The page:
Molotov’s Magic Lantern by Rachel Polonsky

Early on in Molotov’s Magic Lantern Rachel Polonsky quotes Osip Mandelstam as saying “Ask me for my biography, and I will tell you the books I have read.” (p. 6) From that perspective, Polonsky braids three biographies. One is Vyacheslav Molotov, erstwhile foreign minister of the Soviet Union whose former apartment a banker friend of Polonsky’s comes to inhabit in the 1990s; some of Molotov’s personal library, with annotations in his hand, remained on the shelves in the apartment. Another is the late Cambridge don of Russian literature, Edward Sands, who learned the language during the war when he was on convoy duty in and out of Murmansk and other chilly places. The third is Polonsky herself; although the book is not labeled an autobiography, she cannot write so much about people, places and books as much as she does without revealing a great deal of her own story.

Molotov's Magic Lantern

Molotov’s Magic Lantern carries the subtitle Travels in Russian History, and while that’s true, it is also a collection of travels in Russia itself. Polonsky has built the book in something like a spiral, beginning in Molotov’s apartment and turning outward, moving around Moscow before essaying its suburbs, then Novgorod, Rostov-on-Don, moving into Russia’s great distances to encompass Archangel and the far north, Irkutsk, Ulan Ude and Baikal. In an epilogue, she returns to Moscow, sitting in the Lenin Library before walking the Alexander Gardens alongside the walls of the Kremlin. In the end, there are more books, a final reckoning with Molotov, his library, and the facts of change in Moscow.

Every page has something interesting, or something to inspire deeper reflection, or something surprising, an unexpected connection or vivid details that bring the past into the present. Many pages have all of these together.

After a walk around her Moscow neighborhood, during which Polonsky has sketched the imperial and communist-era connections among the buildings on her small street and noted the latest wave of renovation on Corner House, a late imperial construction that “had been allowed to decay during the Soviet period.”

(In the course of describing the new fittings, she mentions that the entrance to the courtyard was now set off with a shlagbaum, an arm-style parking lot barrier. The Russian word is of course just a transliteration of the German word Schlagbaum, a reminder that Russian plunders foreign languages as readily as English does, and has for centuries. Russian for hairdresser is парикма́хер, Perückenmacher [wig-maker] from German. There’s a word for strong surprise, Пердимонокль, “perdu monocle,” French for “lost monocle” from when someone is so surprised that the monocle drops right off their face. English is more likely to be a source these days, speaking of change.)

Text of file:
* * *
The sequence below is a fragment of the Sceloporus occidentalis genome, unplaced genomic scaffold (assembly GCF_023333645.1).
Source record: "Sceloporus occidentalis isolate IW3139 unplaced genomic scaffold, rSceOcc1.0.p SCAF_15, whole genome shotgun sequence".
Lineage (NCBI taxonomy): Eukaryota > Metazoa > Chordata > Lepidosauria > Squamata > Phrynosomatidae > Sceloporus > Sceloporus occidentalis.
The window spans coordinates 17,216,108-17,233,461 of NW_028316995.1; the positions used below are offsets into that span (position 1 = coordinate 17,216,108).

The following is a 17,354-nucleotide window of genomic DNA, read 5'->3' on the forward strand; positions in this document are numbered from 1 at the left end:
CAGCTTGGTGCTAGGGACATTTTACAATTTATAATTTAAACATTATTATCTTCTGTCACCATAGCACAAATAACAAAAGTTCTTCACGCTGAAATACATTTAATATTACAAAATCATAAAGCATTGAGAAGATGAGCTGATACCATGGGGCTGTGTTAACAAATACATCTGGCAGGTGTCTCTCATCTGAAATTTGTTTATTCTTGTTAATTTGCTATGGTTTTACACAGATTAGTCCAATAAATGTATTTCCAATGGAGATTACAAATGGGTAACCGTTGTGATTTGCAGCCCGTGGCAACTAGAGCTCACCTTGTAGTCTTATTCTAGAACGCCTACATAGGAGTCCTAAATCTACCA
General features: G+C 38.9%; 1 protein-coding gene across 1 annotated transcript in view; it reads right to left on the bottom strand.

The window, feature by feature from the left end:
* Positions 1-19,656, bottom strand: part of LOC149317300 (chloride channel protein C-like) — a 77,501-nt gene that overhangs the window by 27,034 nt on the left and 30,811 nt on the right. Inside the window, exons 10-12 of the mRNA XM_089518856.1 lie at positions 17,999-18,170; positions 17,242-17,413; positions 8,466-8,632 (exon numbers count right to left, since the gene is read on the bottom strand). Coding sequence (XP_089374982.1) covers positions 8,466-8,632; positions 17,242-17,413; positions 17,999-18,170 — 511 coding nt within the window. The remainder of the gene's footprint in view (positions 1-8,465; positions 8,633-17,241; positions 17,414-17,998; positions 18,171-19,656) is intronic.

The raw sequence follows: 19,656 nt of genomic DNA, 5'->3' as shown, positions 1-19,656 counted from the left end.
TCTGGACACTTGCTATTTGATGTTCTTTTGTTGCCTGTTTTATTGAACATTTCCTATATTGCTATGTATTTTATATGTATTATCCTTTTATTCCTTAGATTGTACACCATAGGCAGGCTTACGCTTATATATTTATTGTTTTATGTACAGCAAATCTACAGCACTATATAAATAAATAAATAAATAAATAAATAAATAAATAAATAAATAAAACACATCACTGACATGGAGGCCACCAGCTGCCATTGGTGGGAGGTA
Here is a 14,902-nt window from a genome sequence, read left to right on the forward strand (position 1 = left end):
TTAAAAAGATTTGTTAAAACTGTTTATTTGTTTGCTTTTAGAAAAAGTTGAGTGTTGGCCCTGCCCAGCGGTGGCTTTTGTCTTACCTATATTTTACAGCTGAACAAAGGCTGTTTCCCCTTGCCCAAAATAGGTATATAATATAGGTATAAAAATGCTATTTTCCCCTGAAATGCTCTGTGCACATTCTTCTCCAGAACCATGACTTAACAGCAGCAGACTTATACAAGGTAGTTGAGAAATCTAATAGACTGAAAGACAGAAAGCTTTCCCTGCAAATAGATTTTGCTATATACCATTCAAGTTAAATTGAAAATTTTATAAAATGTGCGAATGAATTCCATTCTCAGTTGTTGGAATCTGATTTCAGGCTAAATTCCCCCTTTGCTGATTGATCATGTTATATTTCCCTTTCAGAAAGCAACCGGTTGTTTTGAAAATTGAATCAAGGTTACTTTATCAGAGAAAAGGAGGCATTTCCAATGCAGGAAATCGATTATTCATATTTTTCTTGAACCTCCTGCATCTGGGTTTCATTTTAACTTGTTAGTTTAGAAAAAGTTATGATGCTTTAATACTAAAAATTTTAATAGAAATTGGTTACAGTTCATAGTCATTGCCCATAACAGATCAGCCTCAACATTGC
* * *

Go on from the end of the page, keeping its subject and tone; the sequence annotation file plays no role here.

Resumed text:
Moscow is eternal and newly constructed, its ancient charms continuously lost to modern change. Nevermind that one generation’s unsightly moderns are another’s trusted old landmarks. And have been for a good while.

To appreciate the beauty of Moscow, one must settle down and live here, the art critic Pavel Muratov wrote in 1909. Moscow’s “genius of place” lies not in the extrovert, premeditated beauty of grand public spaces or harmonious architectural ensembles, but in its haphazard, intimate, muddled beauty, a beauty made by people and their money, not by the state. There is nothing one can do to unify Moscow, Muratov said, it is always “incoherent, disconnected, inconsistent.” To learn to love the city is to become familiar with its little lanes and side streets. Its charms can be discovered either through careful study or quite by chance, at the very moment when one’s attention strays. Yet to learn to love Moscow is also to become familiar with a certain kind of grief, for it is not a city whose authorities are much given to its conservation. Moscow advances architecturally in sudden rushes of new prosperity or state ideology after bursts of frenzied destruction, from without or within, or long periods of stagnation and neglect, leaving all those who love “old Moscow” to their quiet laments. (p. 29)

Looking back a century, Polonsky found the writings of someone who detested the late 19th century buildings that so charmed her and marked her image of old Moscow. “‘All these buildings of the “New Moscow” are without a future,’ Count [Sergei Dmitrievich Sheremetev] wrote defiantly in the summer of 1902 in Moscow Recollections as though on one appointed day the new buildings would disappear and give him back the vistas he had once loved and owned. ‘Old Moscow’ will survive them, he promised, for without it there could be no Russia. In an orgy of ‘intoxicated capitalism’ in which the city no longer knew itself nor called itself by its own name, the heart of Moscow was being transformed, filled up with ‘shameful’ and ‘degenerate’ new buildings, hiding from view its ancient churches, which were left to fall into ruin.” (p. 30)

Polonsky is equally fascinated, erudite, and enthusiastic as she ranges across Russia and adds depth from her knowledge of history, literature and culture. She does not gloss over problems or the brutality of much of Russia’s history, but she show richness and connections, the human comedy and the closeness of the past. Visiting a dacha colony at the invitation of friends, she notes that the particular group had been the location of summer homes of many leading Soviet scientists, in part as a reward for their work on atomic weapons. She juxtaposes Sakharov’s dissidence with the notes that Molotov made in his copy of Studies of War: Nuclear and Conventional (London, 1962) that justified the Soviet nuclear program.

Ask me for my biography, and I hope this is one of the books I mention; its Russia is unforgettable, vast and entrancing, warm and distant, past ever present.

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